Where previous TSPT albums were the result of Daniel’s alone time in the studio, plus varying levels of support from other musicians, the creation of Shall We Go On was, in contrast, “a promiscuous and communal undertaking,” per Thrill Jockey’s description of the record. Contributions from Daniel’s collaborators—including Angel Deradoorian, Andrew Bernstein, and Daniel’s partner (as well as the other half of Matmos) M.C. Schmidt—led to “a genuine dialogue with other musicians” and the creation of a true ensemble album.
In the same spirit of communality, I thought it appropriate to chat with Daniel about the record, rather than write a one-sided piece that simply reacts to it. He was good enough to spend almost an hour on Skype with me; the notes of our conversation have been edited, condensed, and paraphrased where necessary for clarity.
How are you doing / COVID-19 etc., how has it been spending so much time at home?
There’s a sweet domestic side…but also a horizon of dread. I’m still teaching once a week, and MC has helped me record my lectures.
What are you reading? Listening to?
Mantel’s The Mirror and the Light and Zola’s La Curee (The Kill). In addition, the nonfiction book Deaths of Despair and the Future of Capitalism. Martin is reading a book he found on Amazon called A Journey to the Matmos.
Let’s talk about the record’s origins; it’s quite different from your other work.
The last TSPT record, Why Do the Heathen Rage?, led to a sort of crisis in faith in the project. Because I wore makeup while performing live, there was a sort of clown aspect to the work. I began to not believe in the work anymore, especially after Trump was elected. I felt alienated from the mode of performance that I’d chosen.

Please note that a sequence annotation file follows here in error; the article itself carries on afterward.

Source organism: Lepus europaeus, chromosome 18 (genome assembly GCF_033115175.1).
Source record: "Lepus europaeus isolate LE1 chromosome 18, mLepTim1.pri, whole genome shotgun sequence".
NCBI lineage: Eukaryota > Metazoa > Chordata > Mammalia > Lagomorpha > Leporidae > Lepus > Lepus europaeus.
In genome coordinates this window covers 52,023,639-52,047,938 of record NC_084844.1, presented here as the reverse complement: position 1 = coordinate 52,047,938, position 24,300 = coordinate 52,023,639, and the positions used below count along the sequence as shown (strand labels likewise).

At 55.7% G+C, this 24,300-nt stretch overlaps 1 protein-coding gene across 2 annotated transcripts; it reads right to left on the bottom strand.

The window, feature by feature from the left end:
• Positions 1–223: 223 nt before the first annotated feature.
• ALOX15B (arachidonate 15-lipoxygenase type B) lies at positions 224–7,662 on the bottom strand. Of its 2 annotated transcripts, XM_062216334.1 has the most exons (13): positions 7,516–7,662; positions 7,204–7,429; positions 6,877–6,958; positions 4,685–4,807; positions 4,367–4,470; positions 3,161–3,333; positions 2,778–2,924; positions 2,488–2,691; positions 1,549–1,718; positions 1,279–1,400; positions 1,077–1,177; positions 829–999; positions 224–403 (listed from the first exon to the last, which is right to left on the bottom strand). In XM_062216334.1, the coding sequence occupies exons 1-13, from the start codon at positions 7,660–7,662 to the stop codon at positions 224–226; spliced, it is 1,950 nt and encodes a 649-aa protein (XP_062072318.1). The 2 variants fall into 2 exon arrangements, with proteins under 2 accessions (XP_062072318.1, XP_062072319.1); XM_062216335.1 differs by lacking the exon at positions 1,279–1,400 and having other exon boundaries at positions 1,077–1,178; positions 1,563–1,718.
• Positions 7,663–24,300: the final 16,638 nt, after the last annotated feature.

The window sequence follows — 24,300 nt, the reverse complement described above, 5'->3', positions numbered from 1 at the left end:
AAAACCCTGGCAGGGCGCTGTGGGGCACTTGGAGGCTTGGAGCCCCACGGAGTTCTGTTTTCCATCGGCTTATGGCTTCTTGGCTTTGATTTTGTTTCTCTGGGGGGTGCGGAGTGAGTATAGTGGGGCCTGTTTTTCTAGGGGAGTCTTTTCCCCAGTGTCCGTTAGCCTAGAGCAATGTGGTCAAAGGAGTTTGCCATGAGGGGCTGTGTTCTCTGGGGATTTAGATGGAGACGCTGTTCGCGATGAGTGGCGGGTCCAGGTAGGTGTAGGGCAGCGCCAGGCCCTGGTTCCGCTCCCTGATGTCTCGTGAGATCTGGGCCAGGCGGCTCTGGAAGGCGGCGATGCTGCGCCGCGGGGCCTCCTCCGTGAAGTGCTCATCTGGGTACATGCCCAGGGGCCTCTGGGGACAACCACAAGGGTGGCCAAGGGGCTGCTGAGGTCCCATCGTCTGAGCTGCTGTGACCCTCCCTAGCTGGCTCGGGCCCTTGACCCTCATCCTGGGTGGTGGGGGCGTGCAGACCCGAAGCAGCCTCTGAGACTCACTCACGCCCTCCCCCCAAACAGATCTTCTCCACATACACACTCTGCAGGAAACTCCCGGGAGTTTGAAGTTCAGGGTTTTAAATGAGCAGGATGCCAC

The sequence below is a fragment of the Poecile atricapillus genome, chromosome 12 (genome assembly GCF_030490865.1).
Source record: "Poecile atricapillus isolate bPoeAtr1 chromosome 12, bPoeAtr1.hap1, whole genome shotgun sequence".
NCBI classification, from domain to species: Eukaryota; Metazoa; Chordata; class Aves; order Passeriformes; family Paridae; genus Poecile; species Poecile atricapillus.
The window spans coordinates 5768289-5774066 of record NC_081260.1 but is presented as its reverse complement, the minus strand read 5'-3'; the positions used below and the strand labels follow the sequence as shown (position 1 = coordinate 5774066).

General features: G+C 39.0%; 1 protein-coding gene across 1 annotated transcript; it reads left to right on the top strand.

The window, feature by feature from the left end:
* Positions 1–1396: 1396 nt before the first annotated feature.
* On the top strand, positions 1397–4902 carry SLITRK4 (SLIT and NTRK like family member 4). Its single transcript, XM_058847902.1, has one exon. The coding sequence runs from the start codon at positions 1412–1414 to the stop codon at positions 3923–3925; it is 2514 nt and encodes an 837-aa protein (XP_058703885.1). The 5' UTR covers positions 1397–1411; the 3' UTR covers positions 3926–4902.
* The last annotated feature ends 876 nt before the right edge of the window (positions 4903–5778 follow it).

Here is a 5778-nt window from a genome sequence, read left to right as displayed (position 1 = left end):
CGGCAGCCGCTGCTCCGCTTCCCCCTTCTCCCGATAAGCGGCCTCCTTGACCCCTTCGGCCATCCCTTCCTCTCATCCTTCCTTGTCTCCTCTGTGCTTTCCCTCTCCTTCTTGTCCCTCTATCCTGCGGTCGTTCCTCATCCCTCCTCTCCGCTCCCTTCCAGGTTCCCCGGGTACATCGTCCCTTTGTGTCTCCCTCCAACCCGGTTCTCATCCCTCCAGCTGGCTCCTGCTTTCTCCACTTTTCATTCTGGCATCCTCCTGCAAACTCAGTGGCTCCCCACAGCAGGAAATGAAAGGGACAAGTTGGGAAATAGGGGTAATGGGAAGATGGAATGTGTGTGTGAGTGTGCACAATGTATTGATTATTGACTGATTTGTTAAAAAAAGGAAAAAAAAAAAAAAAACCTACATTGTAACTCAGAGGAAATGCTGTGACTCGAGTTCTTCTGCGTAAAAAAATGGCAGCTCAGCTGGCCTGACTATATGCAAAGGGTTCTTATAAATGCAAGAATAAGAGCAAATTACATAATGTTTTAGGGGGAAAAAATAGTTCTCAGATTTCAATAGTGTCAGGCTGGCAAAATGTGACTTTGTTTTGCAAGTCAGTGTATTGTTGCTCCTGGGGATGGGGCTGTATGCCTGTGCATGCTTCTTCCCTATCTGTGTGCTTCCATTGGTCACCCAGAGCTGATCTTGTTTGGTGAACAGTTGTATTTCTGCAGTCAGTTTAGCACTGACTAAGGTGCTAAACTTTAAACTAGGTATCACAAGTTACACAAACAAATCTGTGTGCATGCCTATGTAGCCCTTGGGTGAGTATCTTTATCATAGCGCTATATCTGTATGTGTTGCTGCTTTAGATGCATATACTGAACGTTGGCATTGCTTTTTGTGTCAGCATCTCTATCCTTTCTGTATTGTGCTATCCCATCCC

Editor’s aside: Why Do the Heathen Rage?, which also takes its title from the Bible, was meant as a kind of queer, house music troll of black metal and the often-homophobic black metal scene (Daniel is a black metal fan, somewhat incongruously). While touring for the record, he performed in corpse paint.
I was disheartened by the amount of perverse middlebrow pseudosophistication he was seeing in the culture. I realized that hitting reset and going back to Matthew Herbert’s challenge to make a house record could help. After all, house music DNA = ecstatic piano chords + singing. That’s how I thought of bringing others into the project, specifically real singers. I felt comfortable working intimately with singers on this album. Ultimately, I put together a sort of virtual ensemble, at a distance. Shall We Go On is a communal record mediated by distance.
Aside #2: We of course discussed the, ah, fortuitous timing of Shall We Go On Sinning’s release. Putting out a communal record that was recorded collaboratively but at a distance during the time of COVID-19—when many are #AloneTogether, holding Zoom happy hours and giving each other a wide berth in the street—is almost too perfect. No matter that Daniel & co. recorded the record more than a year ago and only recently released it.